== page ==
Skylights profiled to match the roof sheeting may be made from glass reinforced polyester or polycarbonate. Proprietary stand-alone skylights may have polycarbonate, glass, or acrylic panels. Single or multi-skinned sheet products can be used in conjunction with proprietary support systems to replace glass in conservatory type situations.

Main headings include:

  • Compliance
  • Profiled roof lighting
  • Stand-alone roof lighting
  • Sheet systems

In addtion to Corrosion (NZBC: B2 – Durability), other issues which may affect the lifespan or perceived quality of metal roof and wall cladding, include:

  • Oil Canning.
  • Purlin Creasing.
  • Colour Differential.

Guidelines for site practice, including:

  • Safety.
  • Transportation and Handling of Material.
  • Walking on Roofs.
  • Tools of the Trade.

This section highlights some aspects of the New Health and Safety at Work Act 2015 (HSWA 2015), including:

  • responsibility,
  • working at height in New Zealand, and
  • working on roofs.

HSWA 2015: Objective

The objective of The Health and Safety at Work Act 2015 is protecting the health, safety, and wellbeing of workers, and other people.

Information used in this section was retrieved from and

Metal roof and wall cladding should be installed as described in this section to comply with the NZBC and to qualify manufacturers' warranties.


Other roofing products, include:

  • Curved Roofs.
  • Solar Units.
  • Pressed Metal Tiles.
  • Standing Seam Cladding.


Maintenance is defined as 'to keep in good condition or repair', and can be divided into four categories:

  • Normal.
  • Scheduled or Planned.
  • Preventative.
  • Special.


The NZMRM employs specific testing methods and standards to evaluate the performance of metal roofing components and accessories.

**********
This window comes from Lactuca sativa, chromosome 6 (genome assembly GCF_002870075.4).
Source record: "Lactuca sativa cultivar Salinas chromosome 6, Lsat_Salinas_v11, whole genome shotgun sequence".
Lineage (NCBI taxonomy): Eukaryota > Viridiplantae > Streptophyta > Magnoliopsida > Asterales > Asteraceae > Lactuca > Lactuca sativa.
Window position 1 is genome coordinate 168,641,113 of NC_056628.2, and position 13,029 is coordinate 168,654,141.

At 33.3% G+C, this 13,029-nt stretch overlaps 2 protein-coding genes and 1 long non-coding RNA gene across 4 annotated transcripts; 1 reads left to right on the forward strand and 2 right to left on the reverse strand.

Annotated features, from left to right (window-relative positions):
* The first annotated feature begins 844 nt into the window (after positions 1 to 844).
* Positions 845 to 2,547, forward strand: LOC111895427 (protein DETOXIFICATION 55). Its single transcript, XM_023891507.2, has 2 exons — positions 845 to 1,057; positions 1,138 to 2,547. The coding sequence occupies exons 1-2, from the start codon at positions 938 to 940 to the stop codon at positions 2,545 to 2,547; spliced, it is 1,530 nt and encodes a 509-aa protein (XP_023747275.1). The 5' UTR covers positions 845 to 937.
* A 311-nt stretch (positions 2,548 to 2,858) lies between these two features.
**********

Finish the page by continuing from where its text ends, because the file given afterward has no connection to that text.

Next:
Structural testing of profiled metal closely follows the standards AS 1562 and AS 4040, but differs in minor areas to suit NZ requirements.  This testing is used to demonstrate compliance with NZBC B1 – Structure

Compliance with NZBC B2 – Durability is demonstrated by testing of profiled metal and fasteners.  This testing is based on AS/NZS2728 and AS/NZS 3566 respectively, again with some modifications.

Also included, are the MRM soft edge standard, and testing and performance standard for pre-painted coil.

Useful tools and tables to do calculations and conversions for roof and wall cladding. Just choose the correct online caculator, input your values, and get the answer.

Policy for Updates to NZ Metal Roof and Wall Cladding Code Practice.

All revisions to clauses of the COP after June 2018 are recorded at 19 Revision History, including a brief explanation of the change.

See sub-clauses for detail of revisions at particular dates.

Revisions are split into 3 categories for simple assessment by users:

19A Revision Categories




Category 1 - Minor Errata

Correction to spelling, grammar or formatting that have no bearing on on the substance of the clause.

Recorded on website only - not individually included in emailed update

Category 2 - Editing and rearrangement

A clause or section of clauses has been rewritten to some extent for better articulation of the existing recommendation.

Existing citations of the COP in project documentation may be less clear as a result, but recommendations are not altered.

Recorded on website, and will be cited in emailed update as either specific or summary information as appropriate.

Category 3 - Substantial change to recommendation

A substantial change in a specific recommendation of the COP has taken place.

A review of existing project documentation against the new clause is considered essential.

Recorded on website, and explained with detail in emailed update